BCI obviously struck a raw nerve with our last post, “Bloated Payroll” about the 17 people earning more than $150K a year. We continue today with a brief recap on that post, and then below our commentary on how the Boston Archdiocese has managed to delay acting on this problem for years and continues to delay.
By means of a recap from last time, the annual report for the 2011 fiscal year (page 83), says the number of people making $150K or more in that fiscal year was 17. In the 2006 Annual Report, there were just 2 people in the Chancery paid more than $150K. So the number of people making $150K or more per year has increased by more than 8X since 2006.
In addition, the total compensation paid to people making more than $150K has also increased by a factor of about 9X since 2006. The Boston Archdiocese is paying about $3,500,000 in such salaries today vs $393,000 in 2006–$3.1 million more to people making $150K+ a year. The archdiocese has a fiduciary responsibility to be a good steward of donor funds, and this does not appear to be happening.
Once again, here are 11 of the 17 $150K+ salaries that were disclosed or implicitly disclosed in the 2011 annual report (pages 76-80):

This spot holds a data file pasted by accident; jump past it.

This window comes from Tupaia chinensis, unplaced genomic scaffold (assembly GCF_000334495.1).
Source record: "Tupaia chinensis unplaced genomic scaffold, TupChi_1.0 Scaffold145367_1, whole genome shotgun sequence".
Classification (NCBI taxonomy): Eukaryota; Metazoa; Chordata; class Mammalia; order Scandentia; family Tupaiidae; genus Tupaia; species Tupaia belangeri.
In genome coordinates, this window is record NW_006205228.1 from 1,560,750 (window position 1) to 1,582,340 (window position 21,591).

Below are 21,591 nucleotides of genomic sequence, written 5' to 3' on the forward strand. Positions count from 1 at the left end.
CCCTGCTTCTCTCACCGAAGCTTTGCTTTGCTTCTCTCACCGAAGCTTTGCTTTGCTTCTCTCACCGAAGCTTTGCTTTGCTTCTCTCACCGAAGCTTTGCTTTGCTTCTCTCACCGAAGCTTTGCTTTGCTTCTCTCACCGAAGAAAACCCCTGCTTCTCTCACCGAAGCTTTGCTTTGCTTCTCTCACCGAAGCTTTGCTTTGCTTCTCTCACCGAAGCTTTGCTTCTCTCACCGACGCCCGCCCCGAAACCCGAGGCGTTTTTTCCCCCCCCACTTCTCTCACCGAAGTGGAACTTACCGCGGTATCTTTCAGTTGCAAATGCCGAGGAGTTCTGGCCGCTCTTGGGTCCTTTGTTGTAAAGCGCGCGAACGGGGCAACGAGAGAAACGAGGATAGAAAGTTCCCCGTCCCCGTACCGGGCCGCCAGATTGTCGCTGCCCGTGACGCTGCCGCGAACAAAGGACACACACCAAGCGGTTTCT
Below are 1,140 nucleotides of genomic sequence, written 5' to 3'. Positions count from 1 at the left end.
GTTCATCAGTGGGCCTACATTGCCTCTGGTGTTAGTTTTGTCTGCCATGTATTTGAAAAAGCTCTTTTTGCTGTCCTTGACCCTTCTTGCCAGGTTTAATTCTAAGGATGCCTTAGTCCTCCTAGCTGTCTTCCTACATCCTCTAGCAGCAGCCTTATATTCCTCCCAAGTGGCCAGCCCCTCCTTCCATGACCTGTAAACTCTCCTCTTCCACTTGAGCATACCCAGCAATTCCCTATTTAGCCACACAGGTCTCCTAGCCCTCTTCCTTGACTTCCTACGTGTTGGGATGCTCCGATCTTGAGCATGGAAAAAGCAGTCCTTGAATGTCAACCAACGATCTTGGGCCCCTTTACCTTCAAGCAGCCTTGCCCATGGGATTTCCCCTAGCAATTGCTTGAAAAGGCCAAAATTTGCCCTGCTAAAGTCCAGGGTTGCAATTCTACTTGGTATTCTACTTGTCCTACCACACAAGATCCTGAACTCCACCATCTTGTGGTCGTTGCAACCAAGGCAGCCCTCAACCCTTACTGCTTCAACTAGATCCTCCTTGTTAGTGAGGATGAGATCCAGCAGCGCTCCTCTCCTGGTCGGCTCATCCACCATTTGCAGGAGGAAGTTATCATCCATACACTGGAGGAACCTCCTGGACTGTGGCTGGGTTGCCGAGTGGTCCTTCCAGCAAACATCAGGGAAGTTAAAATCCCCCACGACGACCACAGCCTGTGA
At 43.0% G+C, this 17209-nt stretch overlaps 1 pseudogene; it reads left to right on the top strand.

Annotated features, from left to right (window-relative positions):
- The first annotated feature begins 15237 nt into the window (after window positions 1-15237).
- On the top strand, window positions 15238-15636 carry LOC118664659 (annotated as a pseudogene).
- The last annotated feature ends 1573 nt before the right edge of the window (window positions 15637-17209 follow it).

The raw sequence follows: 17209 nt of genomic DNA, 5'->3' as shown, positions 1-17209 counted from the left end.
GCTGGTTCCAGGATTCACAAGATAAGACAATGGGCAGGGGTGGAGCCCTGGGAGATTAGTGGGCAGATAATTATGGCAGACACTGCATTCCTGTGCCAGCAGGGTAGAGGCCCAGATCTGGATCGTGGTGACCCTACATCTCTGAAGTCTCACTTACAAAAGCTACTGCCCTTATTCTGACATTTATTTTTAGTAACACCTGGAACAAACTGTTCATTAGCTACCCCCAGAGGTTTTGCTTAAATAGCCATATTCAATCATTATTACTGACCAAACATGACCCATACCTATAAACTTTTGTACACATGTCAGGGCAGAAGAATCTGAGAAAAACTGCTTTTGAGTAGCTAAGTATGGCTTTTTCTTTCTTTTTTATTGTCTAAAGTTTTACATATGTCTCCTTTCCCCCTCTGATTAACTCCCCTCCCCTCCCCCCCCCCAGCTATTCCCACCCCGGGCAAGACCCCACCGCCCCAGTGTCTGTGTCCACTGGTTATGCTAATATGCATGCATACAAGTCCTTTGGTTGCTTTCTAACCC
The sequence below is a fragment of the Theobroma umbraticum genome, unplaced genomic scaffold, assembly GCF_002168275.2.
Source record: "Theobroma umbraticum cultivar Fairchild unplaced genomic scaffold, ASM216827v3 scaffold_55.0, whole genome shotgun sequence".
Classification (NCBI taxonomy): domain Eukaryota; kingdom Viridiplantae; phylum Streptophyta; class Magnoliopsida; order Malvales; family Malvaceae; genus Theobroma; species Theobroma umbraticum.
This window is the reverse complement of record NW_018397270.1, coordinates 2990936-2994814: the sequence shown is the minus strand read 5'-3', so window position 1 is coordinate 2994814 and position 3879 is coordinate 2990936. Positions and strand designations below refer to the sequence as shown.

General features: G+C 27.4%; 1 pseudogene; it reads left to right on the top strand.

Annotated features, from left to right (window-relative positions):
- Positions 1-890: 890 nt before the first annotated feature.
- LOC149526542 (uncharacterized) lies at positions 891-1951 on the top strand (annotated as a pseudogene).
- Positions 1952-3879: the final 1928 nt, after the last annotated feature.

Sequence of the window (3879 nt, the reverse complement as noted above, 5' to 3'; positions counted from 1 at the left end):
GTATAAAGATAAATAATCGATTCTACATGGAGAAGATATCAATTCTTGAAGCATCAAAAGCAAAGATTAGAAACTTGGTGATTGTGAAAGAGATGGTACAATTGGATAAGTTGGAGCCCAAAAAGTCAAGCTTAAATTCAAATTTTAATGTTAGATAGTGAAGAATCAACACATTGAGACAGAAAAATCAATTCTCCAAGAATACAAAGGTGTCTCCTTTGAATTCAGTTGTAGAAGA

* Note: Kathleen Driscoll is reported at $38,462, but she was on the payroll for only about 2 months in that calendar year, so we extrapolated for 12 months to get $230K.
As we have said before, if the archdiocese were to put a salary cap of $150K on all lay executives, that would cut $1M in salary expenses alone!
What is happening to address the bloated salaries? Well, the Finance Council approved creating a Compensation Committee to look at executive compensation in November of 2010. That was 15 months ago.
Their charter says, “The Committee shall submit to the Finance Council an annual report on the compensation practices of the Archdiocese, which shall be included in the annual financial release of the Archdiocese.” In the 2011 annual report, the Compensation Committee did give a “report,” but it just talked about activity, with no results yet. Here are a few excerpts (see pages 83-84 for the full text):
“The Charter of the Finance Council establishes a Compensation Committee with responsibility for overseeing and making recommendations regarding the compensation of senior lay executive employees…
The Committee has determined that all employees of the corporation sole and all members of the Cardinal’s Cabinet paid $150,000 or more in annual salary will be treated as “senior lay executives.” At present, that group comprises 17 individuals. The Committee reached that decision because this definition captured all executives heading major departments and functions, as well as others with critical areas of responsibility…